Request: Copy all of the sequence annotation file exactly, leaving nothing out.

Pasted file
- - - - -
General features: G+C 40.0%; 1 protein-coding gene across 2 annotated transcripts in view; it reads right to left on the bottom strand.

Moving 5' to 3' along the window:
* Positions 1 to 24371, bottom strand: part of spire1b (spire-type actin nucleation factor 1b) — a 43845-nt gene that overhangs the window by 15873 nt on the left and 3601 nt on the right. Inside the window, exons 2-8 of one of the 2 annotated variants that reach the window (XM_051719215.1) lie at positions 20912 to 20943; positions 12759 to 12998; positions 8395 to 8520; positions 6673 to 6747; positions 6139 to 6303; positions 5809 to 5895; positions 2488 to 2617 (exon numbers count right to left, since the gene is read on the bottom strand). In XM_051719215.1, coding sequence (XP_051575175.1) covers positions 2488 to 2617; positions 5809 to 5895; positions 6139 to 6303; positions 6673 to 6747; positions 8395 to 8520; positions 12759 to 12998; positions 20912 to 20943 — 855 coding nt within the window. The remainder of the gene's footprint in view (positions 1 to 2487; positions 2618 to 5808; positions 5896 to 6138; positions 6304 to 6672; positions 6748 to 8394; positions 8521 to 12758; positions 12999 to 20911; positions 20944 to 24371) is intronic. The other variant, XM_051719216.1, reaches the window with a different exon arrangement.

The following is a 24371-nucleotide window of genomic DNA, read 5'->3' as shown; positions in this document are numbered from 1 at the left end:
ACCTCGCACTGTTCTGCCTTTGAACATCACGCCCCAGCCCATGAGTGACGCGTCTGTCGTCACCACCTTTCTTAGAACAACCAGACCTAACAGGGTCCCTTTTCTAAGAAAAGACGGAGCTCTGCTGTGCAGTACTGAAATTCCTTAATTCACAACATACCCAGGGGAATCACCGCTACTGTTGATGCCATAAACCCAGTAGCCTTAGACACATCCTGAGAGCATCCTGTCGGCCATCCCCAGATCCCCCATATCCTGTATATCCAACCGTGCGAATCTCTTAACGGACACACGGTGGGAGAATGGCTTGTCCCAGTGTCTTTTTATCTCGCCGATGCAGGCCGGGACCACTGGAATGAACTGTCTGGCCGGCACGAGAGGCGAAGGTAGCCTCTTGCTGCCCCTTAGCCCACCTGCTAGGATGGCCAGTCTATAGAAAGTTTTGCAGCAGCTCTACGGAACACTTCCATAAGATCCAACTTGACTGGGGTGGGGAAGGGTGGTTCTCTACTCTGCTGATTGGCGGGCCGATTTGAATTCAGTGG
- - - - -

General features: G+C 40.0%; 1 protein-coding gene across 2 annotated transcripts in view; it reads right to left on the bottom strand.

Moving 5' to 3' along the window:
* Positions 1 to 24371, bottom strand: part of spire1b (spire-type actin nucleation factor 1b) — a 43845-nt gene that overhangs the window by 15873 nt on the left and 3601 nt on the right. Inside the window, exons 2-8 of one of the 2 annotated variants that reach the window (XM_051719215.1) lie at positions 20912 to 20943; positions 12759 to 12998; positions 8395 to 8520; positions 6673 to 6747; positions 6139 to 6303; positions 5809 to 5895; positions 2488 to 2617 (exon numbers count right to left, since the gene is read on the bottom strand). In XM_051719215.1, coding sequence (XP_051575175.1) covers positions 2488 to 2617; positions 5809 to 5895; positions 6139 to 6303; positions 6673 to 6747; positions 8395 to 8520; positions 12759 to 12998; positions 20912 to 20943 — 855 coding nt within the window. The remainder of the gene's footprint in view (positions 1 to 2487; positions 2618 to 5808; positions 5896 to 6138; positions 6304 to 6672; positions 6748 to 8394; positions 8521 to 12758; positions 12999 to 20911; positions 20944 to 24371) is intronic. The other variant, XM_051719216.1, reaches the window with a different exon arrangement.

The following is a 24371-nucleotide window of genomic DNA, read 5'->3' as shown; positions in this document are numbered from 1 at the left end:
ACCTCGCACTGTTCTGCCTTTGAACATCACGCCCCAGCCCATGAGTGACGCGTCTGTCGTCACCACCTTTCTTAGAACAACCAGACCTAACAGGGTCCCTTTTCTAAGAAAAGACGGAGCTCTGCTGTGCAGTACTGAAATTCCTTAATTCACAACATACCCAGGGGAATCACCGCTACTGTTGATGCCATAAACCCAGTAGCCTTAGACACATCCTGAGAGCATCCTGTCGGCCATCCCCAGATCCCCCATATCCTGTATATCCAACCGTGCGAATCTCTTAACGGACACACGGTGGGAGAATGGCTTGTCCCAGTGTCTTTTTATCTCGCCGATGCAGGCCGGGACCACTGGAATGAACTGTCTGGCCGGCACGAGAGGCGAAGGTAGCCTCTTGCTGCCCCTTAGCCCACCTGCTAGGATGGCCAGTCTATAGAAAGTTTTGCAGCAGCTCTACGGAACACTTCCATAAGATCCAACTTGACTGGGGTGGGGAAGGGTGGTTCTCTACTCTGCTGATTGGCGGGCCGATTTGAATTCAGTGG